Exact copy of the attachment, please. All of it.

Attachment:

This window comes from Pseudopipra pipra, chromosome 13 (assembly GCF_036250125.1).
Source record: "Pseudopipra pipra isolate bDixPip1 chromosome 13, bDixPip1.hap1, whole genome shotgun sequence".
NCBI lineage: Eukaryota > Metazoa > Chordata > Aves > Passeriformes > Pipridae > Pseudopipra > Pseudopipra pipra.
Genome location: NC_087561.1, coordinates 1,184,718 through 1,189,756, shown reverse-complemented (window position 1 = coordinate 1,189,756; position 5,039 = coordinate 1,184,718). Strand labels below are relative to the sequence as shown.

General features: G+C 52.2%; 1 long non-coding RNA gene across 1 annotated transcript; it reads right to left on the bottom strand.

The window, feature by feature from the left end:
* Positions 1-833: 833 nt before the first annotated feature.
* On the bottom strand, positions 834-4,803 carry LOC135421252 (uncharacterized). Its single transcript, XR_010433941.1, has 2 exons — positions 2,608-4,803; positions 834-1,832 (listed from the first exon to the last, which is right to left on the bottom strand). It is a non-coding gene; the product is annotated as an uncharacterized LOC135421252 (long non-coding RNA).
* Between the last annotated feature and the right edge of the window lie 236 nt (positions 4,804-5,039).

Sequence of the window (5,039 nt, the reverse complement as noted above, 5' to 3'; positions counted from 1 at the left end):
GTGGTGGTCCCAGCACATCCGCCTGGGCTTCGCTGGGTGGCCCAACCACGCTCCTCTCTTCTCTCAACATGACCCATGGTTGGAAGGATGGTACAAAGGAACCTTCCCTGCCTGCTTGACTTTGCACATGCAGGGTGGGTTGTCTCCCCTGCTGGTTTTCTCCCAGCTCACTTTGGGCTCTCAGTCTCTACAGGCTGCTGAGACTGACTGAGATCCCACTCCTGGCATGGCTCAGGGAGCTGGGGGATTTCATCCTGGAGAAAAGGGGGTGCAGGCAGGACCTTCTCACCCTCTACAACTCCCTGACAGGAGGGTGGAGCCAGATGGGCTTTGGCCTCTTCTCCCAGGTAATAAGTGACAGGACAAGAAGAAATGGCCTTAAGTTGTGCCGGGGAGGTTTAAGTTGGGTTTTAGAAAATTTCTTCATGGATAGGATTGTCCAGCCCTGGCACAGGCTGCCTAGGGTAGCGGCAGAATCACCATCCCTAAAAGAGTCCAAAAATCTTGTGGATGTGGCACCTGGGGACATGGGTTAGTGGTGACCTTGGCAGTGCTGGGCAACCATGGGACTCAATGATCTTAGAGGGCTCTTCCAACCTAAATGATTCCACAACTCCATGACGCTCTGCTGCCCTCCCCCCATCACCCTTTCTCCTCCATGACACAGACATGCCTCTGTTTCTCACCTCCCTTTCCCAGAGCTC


This window comes from Pseudopipra pipra, chromosome 13 (assembly GCF_036250125.1).
Source record: "Pseudopipra pipra isolate bDixPip1 chromosome 13, bDixPip1.hap1, whole genome shotgun sequence".
NCBI lineage: Eukaryota > Metazoa > Chordata > Aves > Passeriformes > Pipridae > Pseudopipra > Pseudopipra pipra.
Genome location: NC_087561.1, coordinates 1,184,718 through 1,189,756, shown reverse-complemented (window position 1 = coordinate 1,189,756; position 5,039 = coordinate 1,184,718). Strand labels below are relative to the sequence as shown.

General features: G+C 52.2%; 1 long non-coding RNA gene across 1 annotated transcript; it reads right to left on the bottom strand.

The window, feature by feature from the left end:
* Positions 1-833: 833 nt before the first annotated feature.
* On the bottom strand, positions 834-4,803 carry LOC135421252 (uncharacterized). Its single transcript, XR_010433941.1, has 2 exons — positions 2,608-4,803; positions 834-1,832 (listed from the first exon to the last, which is right to left on the bottom strand). It is a non-coding gene; the product is annotated as an uncharacterized LOC135421252 (long non-coding RNA).
* Between the last annotated feature and the right edge of the window lie 236 nt (positions 4,804-5,039).

Sequence of the window (5,039 nt, the reverse complement as noted above, 5' to 3'; positions counted from 1 at the left end):
GTGGTGGTCCCAGCACATCCGCCTGGGCTTCGCTGGGTGGCCCAACCACGCTCCTCTCTTCTCTCAACATGACCCATGGTTGGAAGGATGGTACAAAGGAACCTTCCCTGCCTGCTTGACTTTGCACATGCAGGGTGGGTTGTCTCCCCTGCTGGTTTTCTCCCAGCTCACTTTGGGCTCTCAGTCTCTACAGGCTGCTGAGACTGACTGAGATCCCACTCCTGGCATGGCTCAGGGAGCTGGGGGATTTCATCCTGGAGAAAAGGGGGTGCAGGCAGGACCTTCTCACCCTCTACAACTCCCTGACAGGAGGGTGGAGCCAGATGGGCTTTGGCCTCTTCTCCCAGGTAATAAGTGACAGGACAAGAAGAAATGGCCTTAAGTTGTGCCGGGGAGGTTTAAGTTGGGTTTTAGAAAATTTCTTCATGGATAGGATTGTCCAGCCCTGGCACAGGCTGCCTAGGGTAGCGGCAGAATCACCATCCCTAAAAGAGTCCAAAAATCTTGTGGATGTGGCACCTGGGGACATGGGTTAGTGGTGACCTTGGCAGTGCTGGGCAACCATGGGACTCAATGATCTTAGAGGGCTCTTCCAACCTAAATGATTCCACAACTCCATGACGCTCTGCTGCCCTCCCCCCATCACCCTTTCTCCTCCATGACACAGACATGCCTCTGTTTCTCACCTCCCTTTCCCAGAGCTC